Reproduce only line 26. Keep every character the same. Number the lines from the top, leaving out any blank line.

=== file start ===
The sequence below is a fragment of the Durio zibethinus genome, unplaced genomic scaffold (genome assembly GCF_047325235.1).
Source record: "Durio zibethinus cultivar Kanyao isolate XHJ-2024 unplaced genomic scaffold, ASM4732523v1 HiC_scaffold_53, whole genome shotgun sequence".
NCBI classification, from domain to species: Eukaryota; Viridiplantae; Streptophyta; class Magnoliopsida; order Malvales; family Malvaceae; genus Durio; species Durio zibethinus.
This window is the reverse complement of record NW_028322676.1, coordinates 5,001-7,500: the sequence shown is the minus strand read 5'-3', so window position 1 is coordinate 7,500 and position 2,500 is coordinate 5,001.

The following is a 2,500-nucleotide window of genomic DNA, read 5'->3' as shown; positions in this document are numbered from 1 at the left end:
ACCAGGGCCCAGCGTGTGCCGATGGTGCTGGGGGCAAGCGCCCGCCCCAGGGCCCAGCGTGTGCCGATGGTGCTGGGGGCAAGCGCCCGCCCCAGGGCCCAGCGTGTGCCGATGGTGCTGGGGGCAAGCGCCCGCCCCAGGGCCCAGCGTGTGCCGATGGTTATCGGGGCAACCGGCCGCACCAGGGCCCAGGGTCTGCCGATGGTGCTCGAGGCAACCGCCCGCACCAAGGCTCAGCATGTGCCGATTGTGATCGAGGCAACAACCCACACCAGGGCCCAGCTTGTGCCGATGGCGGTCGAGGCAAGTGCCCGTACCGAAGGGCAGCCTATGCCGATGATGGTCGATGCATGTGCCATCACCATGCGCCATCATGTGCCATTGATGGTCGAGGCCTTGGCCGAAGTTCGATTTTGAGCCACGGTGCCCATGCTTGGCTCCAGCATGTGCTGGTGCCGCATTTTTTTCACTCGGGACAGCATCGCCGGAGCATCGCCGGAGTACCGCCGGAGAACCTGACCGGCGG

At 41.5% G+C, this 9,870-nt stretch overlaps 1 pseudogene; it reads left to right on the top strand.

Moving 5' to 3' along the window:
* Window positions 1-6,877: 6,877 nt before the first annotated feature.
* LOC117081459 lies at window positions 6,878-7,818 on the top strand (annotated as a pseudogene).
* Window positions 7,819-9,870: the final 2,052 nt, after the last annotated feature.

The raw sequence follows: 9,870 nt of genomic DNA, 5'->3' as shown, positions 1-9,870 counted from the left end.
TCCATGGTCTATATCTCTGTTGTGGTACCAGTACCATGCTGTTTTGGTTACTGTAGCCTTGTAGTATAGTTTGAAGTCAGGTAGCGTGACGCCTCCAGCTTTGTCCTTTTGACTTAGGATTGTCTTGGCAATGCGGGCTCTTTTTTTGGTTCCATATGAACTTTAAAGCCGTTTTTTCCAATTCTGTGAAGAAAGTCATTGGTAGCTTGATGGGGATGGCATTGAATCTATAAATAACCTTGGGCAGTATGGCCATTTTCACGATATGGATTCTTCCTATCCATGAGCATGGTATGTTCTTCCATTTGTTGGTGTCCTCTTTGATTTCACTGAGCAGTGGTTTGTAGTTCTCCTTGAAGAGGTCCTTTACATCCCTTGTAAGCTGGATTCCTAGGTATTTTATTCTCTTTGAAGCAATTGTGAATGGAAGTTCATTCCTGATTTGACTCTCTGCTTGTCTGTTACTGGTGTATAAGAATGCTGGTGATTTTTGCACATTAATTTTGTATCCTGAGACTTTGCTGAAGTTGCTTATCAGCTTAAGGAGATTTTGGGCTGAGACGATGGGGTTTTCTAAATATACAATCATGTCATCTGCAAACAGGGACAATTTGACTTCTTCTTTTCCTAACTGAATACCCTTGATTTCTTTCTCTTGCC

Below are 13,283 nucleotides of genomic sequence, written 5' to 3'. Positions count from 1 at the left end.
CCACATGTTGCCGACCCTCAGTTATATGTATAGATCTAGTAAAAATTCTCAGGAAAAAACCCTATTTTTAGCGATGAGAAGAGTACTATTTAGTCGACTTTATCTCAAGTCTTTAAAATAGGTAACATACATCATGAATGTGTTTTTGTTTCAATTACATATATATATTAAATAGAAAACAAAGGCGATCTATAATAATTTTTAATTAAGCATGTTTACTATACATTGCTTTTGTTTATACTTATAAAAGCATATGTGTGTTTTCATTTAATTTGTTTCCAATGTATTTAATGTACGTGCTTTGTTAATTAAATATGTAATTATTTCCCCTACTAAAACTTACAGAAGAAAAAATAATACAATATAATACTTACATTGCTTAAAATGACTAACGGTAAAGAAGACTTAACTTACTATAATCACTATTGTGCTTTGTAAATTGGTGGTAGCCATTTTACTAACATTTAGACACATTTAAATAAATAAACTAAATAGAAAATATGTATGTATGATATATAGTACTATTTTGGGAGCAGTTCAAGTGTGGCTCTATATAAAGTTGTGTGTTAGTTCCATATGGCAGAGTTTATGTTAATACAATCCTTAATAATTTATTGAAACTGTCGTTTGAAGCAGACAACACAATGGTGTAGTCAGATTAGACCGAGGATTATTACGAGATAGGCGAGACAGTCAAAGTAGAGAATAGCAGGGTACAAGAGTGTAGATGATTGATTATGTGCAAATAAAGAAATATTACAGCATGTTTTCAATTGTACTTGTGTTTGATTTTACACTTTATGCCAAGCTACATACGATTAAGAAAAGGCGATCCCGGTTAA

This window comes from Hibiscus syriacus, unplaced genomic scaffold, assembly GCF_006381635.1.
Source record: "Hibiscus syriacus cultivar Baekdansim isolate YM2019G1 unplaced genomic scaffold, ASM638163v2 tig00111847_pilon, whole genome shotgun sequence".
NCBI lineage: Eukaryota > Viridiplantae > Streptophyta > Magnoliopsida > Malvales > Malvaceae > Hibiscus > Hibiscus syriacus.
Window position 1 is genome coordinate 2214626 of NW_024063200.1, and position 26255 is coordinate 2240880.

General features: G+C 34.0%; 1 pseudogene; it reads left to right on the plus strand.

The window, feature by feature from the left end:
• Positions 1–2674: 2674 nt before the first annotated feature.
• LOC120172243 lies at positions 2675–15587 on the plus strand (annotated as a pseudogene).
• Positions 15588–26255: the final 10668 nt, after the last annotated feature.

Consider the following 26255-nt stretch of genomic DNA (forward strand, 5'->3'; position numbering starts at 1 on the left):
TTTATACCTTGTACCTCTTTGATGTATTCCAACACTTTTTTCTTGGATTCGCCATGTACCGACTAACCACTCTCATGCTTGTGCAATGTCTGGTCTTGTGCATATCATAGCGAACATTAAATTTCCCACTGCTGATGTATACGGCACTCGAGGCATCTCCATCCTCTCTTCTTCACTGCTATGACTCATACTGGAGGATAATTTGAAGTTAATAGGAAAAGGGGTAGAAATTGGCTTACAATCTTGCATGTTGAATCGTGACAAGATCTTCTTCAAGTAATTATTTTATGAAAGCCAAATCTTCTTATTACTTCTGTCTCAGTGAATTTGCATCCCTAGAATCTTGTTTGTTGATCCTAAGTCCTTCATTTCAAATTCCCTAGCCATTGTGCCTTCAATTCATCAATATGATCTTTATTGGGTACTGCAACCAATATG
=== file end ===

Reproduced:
TTTATACCTTGTACCTCTTTGATGTATTCCAACACTTTTTTCTTGGATTCGCCATGTACCGACTAACCACTCTCATGCTTGTGCAATGTCTGGTCTTGTGCATATCATAGCGAACATTAAATTTCCCACTGCTGATGTATACGGCACTCGAGGCATCTCCATCCTCTCTTCTTCACTGCTATGACTCATACTGGAGGATAATTTGAAGTTAATAGGAAAAGGGGTAGAAATTGGCTTACAATCTTGCATGTTGAATCGTGACAAGATCTTCTTCAAGTAATTATTTTATGAAAGCCAAATCTTCTTATTACTTCTGTCTCAGTGAATTTGCATCCCTAGAATCTTGTTTGTTGATCCTAAGTCCTTCATTTCAAATTCCCTAGCCATTGTGCCTTCAATTCATCAATATGATCTTTATTGGGTACTGCAACCAATATG